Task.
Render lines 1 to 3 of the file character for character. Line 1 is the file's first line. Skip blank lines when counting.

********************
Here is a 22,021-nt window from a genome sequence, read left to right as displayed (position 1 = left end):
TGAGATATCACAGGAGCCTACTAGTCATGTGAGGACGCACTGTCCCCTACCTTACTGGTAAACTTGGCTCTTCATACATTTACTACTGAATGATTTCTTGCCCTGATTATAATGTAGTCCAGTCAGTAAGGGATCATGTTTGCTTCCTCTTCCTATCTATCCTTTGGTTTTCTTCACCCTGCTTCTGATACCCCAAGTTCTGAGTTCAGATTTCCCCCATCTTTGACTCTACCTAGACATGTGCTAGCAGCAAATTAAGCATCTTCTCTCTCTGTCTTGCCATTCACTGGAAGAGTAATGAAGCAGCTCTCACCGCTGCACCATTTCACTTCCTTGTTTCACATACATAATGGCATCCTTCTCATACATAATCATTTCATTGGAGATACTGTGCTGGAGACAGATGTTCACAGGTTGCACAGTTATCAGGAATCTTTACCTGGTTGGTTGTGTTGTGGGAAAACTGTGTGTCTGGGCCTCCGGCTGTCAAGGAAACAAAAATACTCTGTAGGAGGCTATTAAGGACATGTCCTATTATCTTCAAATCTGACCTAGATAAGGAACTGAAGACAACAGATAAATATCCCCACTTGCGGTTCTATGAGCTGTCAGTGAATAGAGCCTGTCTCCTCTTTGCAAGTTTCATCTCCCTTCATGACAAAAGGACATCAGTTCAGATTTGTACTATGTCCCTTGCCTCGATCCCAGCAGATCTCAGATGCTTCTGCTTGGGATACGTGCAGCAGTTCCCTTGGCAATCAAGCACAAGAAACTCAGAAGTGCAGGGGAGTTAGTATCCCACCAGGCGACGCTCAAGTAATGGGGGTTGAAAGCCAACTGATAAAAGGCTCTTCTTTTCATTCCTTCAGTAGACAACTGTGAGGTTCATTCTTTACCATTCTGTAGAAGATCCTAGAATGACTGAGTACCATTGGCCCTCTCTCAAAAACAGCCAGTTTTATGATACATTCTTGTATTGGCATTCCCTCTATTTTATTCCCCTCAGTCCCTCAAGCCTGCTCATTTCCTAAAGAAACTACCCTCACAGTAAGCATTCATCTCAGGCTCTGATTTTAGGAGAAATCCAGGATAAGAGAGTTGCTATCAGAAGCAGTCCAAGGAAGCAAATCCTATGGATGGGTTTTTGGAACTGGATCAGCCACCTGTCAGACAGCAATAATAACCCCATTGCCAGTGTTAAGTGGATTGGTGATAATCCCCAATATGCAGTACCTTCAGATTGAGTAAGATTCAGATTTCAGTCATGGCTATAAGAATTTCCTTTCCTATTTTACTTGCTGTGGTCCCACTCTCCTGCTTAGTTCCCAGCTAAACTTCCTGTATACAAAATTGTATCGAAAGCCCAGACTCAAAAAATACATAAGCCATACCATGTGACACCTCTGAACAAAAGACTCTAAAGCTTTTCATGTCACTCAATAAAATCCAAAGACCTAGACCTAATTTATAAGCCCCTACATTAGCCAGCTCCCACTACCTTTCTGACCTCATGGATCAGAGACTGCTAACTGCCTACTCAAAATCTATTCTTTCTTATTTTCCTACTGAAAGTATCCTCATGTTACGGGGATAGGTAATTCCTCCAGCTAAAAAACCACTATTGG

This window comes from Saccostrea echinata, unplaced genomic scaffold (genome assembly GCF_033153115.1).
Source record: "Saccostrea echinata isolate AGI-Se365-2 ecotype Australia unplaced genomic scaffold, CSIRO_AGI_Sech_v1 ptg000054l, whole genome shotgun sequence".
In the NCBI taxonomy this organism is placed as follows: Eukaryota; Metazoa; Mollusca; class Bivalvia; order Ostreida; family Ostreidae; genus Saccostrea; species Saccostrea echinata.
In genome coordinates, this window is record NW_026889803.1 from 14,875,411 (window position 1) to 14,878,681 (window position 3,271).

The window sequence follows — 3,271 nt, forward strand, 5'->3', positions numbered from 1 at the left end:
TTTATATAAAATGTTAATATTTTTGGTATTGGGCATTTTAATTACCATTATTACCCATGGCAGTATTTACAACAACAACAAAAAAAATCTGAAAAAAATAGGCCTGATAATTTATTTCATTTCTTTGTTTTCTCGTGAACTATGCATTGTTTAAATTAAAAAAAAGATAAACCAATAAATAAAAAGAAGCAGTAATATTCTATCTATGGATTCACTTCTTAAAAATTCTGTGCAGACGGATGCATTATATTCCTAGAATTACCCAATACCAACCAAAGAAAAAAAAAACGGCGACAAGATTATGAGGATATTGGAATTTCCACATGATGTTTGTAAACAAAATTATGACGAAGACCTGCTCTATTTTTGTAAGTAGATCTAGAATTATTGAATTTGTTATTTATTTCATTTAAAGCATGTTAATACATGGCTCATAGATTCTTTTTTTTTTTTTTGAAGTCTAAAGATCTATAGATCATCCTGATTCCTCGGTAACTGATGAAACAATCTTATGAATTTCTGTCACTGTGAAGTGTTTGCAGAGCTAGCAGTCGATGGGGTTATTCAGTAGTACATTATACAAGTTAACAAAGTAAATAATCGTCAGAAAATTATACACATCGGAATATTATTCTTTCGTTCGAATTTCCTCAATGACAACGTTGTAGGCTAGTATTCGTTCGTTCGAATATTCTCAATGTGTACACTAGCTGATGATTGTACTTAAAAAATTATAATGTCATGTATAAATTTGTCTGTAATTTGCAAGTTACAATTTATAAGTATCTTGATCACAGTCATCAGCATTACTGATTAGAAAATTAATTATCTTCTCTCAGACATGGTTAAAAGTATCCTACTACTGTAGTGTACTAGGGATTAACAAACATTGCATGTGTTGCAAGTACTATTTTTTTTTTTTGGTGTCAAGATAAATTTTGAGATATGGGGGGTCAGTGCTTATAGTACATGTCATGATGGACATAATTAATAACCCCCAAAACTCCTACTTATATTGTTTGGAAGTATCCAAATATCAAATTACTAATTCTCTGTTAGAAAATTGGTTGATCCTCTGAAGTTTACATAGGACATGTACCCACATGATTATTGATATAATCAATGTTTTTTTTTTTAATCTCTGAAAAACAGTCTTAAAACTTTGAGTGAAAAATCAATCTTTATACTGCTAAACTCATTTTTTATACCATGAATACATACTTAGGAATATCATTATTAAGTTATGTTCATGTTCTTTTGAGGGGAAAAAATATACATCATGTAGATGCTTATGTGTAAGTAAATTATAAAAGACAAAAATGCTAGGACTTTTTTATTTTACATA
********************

Here is a 22,021-nt window from a genome sequence, read left to right as displayed (position 1 = left end):
TGAGATATCACAGGAGCCTACTAGTCATGTGAGGACGCACTGTCCCCTACCTTACTGGTAAACTTGGCTCTTCATACATTTACTACTGAATGATTTCTTGCCCTGATTATAATGTAGTCCAGTCAGTAAGGGATCATGTTTGCTTCCTCTTCCTATCTATCCTTTGGTTTTCTTCACCCTGCTTCTGATACCCCAAGTTCTGAGTTCAGATTTCCCCCATCTTTGACTCTACCTAGACATGTGCTAGCAGCAAATTAAGCATCTTCTCTCTCTGTCTTGCCATTCACTGGAAGAGTAATGAAGCAGCTCTCACCGCTGCACCATTTCACTTCCTTGTTTCACATACATAATGGCATCCTTCTCATACATAATCATTTCATTGGAGATACTGTGCTGGAGACAGATGTTCACAGGTTGCACAGTTATCAGGAATCTTTACCTGGTTGGTTGTGTTGTGGGAAAACTGTGTGTCTGGGCCTCCGGCTGTCAAGGAAACAAAAATACTCTGTAGGAGGCTATTAAGGACATGTCCTATTATCTTCAAATCTGACCTAGATAAGGAACTGAAGACAACAGATAAATATCCCCACTTGCGGTTCTATGAGCTGTCAGTGAATAGAGCCTGTCTCCTCTTTGCAAGTTTCATCTCCCTTCATGACAAAAGGACATCAGTTCAGATTTGTACTATGTCCCTTGCCTCGATCCCAGCAGATCTCAGATGCTTCTGCTTGGGATACGTGCAGCAGTTCCCTTGGCAATCAAGCACAAGAAACTCAGAAGTGCAGGGGAGTTAGTATCCCACCAGGCGACGCTCAAGTAATGGGGGTTGAAAGCCAACTGATAAAAGGCTCTTCTTTTCATTCCTTCAGTAGACAACTGTGAGGTTCATTCTTTACCATTCTGTAGAAGATCCTAGAATGACTGAGTACCATTGGCCCTCTCTCAAAAACAGCCAGTTTTATGATACATTCTTGTATTGGCATTCCCTCTATTTTATTCCCCTCAGTCCCTCAAGCCTGCTCATTTCCTAAAGAAACTACCCTCACAGTAAGCATTCATCTCAGGCTCTGATTTTAGGAGAAATCCAGGATAAGAGAGTTGCTATCAGAAGCAGTCCAAGGAAGCAAATCCTATGGATGGGTTTTTGGAACTGGATCAGCCACCTGTCAGACAGCAATAATAACCCCATTGCCAGTGTTAAGTGGATTGGTGATAATCCCCAATATGCAGTACCTTCAGATTGAGTAAGATTCAGATTTCAGTCATGGCTATAAGAATTTCCTTTCCTATTTTACTTGCTGTGGTCCCACTCTCCTGCTTAGTTCCCAGCTAAACTTCCTGTATACAAAATTGTATCGAAAGCCCAGACTCAAAAAATACATAAGCCATACCATGTGACACCTCTGAACAAAAGACTCTAAAGCTTTTCATGTCACTCAATAAAATCCAAAGACCTAGACCTAATTTATAAGCCCCTACATTAGCCAGCTCCCACTACCTTTCTGACCTCATGGATCAGAGACTGCTAACTGCCTACTCAAAATCTATTCTTTCTTATTTTCCTACTGAAAGTATCCTCATGTTACGGGGATAGGTAATTCCTCCAGCTAAAAAACCACTATTGG

This window comes from Saccostrea echinata, unplaced genomic scaffold (genome assembly GCF_033153115.1).